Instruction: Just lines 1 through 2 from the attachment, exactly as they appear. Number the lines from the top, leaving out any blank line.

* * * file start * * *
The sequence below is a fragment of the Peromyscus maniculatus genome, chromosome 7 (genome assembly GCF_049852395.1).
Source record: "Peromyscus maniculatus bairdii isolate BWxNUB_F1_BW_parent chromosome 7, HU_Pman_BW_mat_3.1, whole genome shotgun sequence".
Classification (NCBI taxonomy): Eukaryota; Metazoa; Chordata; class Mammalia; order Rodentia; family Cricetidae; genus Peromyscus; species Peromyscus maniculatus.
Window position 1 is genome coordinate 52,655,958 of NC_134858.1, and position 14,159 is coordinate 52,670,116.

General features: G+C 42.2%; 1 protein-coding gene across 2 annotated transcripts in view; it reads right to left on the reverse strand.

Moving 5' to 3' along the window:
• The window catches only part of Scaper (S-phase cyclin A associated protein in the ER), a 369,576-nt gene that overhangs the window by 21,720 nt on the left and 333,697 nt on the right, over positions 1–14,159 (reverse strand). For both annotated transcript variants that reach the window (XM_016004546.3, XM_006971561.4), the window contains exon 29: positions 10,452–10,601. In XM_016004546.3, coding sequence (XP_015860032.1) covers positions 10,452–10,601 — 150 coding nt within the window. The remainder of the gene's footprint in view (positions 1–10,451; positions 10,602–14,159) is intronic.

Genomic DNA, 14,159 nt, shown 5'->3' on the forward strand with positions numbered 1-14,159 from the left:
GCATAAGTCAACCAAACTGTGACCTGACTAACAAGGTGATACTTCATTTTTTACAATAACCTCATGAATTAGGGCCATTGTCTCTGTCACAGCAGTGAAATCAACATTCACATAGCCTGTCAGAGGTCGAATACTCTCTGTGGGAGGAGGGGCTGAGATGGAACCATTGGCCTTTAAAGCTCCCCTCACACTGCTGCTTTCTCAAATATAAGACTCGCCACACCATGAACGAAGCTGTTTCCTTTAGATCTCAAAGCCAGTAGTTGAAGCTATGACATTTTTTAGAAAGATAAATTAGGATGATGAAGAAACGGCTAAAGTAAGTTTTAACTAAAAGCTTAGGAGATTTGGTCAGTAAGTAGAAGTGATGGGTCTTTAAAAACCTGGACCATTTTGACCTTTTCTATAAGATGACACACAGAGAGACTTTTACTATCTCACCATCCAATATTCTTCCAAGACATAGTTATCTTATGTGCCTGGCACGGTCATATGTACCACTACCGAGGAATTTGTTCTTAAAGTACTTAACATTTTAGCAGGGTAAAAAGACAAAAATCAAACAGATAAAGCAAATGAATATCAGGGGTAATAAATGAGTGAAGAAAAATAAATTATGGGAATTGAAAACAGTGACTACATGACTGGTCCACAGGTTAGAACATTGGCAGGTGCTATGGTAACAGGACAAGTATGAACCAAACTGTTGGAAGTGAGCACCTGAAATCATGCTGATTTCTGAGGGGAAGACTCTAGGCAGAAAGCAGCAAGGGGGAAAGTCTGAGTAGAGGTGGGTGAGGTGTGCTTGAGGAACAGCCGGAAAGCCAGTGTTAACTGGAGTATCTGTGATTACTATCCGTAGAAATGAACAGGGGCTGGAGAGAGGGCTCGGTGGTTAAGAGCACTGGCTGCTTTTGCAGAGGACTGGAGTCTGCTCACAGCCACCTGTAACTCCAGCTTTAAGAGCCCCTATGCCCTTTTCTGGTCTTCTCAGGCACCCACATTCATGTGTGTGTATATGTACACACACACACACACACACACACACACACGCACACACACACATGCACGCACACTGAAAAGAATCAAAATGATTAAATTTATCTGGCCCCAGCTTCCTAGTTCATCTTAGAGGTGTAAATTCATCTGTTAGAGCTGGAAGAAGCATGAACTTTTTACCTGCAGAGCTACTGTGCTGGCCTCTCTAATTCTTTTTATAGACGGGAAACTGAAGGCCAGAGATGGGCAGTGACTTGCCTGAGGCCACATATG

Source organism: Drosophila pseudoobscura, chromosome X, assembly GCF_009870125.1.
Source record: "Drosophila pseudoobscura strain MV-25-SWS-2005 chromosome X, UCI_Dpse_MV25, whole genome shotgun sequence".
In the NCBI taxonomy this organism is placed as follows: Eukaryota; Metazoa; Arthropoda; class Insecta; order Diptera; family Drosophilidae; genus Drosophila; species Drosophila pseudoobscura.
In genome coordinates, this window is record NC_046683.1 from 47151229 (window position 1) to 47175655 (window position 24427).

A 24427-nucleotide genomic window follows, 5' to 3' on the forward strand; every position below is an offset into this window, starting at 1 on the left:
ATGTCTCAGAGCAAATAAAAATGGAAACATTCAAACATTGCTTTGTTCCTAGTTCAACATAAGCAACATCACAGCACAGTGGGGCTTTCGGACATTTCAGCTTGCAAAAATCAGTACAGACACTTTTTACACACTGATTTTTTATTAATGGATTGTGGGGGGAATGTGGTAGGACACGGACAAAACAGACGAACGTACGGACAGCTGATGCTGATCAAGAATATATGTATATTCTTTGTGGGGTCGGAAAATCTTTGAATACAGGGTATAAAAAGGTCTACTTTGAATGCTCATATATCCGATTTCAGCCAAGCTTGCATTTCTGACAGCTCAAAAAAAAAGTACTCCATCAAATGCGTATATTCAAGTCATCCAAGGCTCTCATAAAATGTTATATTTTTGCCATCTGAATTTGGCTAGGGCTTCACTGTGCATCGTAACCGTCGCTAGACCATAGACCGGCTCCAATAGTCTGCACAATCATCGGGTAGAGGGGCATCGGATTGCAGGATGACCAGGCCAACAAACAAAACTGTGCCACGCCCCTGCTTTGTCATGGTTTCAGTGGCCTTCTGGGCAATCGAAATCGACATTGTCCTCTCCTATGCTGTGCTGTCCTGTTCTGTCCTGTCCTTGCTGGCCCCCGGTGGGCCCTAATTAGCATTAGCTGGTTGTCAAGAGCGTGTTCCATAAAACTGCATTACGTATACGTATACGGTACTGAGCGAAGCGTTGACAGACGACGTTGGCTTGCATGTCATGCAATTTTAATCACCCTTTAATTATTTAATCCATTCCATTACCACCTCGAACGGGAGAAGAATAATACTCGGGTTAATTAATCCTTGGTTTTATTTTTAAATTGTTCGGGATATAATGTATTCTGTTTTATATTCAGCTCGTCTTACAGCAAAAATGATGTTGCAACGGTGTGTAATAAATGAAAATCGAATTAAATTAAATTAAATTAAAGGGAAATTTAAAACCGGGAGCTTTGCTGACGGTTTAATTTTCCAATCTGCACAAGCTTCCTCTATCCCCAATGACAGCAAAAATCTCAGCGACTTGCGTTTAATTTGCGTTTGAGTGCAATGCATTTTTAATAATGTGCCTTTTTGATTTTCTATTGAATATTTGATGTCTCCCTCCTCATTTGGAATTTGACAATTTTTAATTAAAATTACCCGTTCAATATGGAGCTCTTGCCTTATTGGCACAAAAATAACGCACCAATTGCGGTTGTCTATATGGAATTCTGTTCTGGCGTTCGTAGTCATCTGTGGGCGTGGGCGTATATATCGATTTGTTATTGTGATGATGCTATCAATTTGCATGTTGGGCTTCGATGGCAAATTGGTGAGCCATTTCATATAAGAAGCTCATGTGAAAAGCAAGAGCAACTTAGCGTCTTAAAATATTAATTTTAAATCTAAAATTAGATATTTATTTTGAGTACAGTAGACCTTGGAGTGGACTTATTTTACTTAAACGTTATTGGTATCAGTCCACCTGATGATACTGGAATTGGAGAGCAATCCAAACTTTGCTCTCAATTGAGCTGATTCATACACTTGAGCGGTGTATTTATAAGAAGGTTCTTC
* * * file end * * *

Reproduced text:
The sequence below is a fragment of the Peromyscus maniculatus genome, chromosome 7 (genome assembly GCF_049852395.1).
Source record: "Peromyscus maniculatus bairdii isolate BWxNUB_F1_BW_parent chromosome 7, HU_Pman_BW_mat_3.1, whole genome shotgun sequence".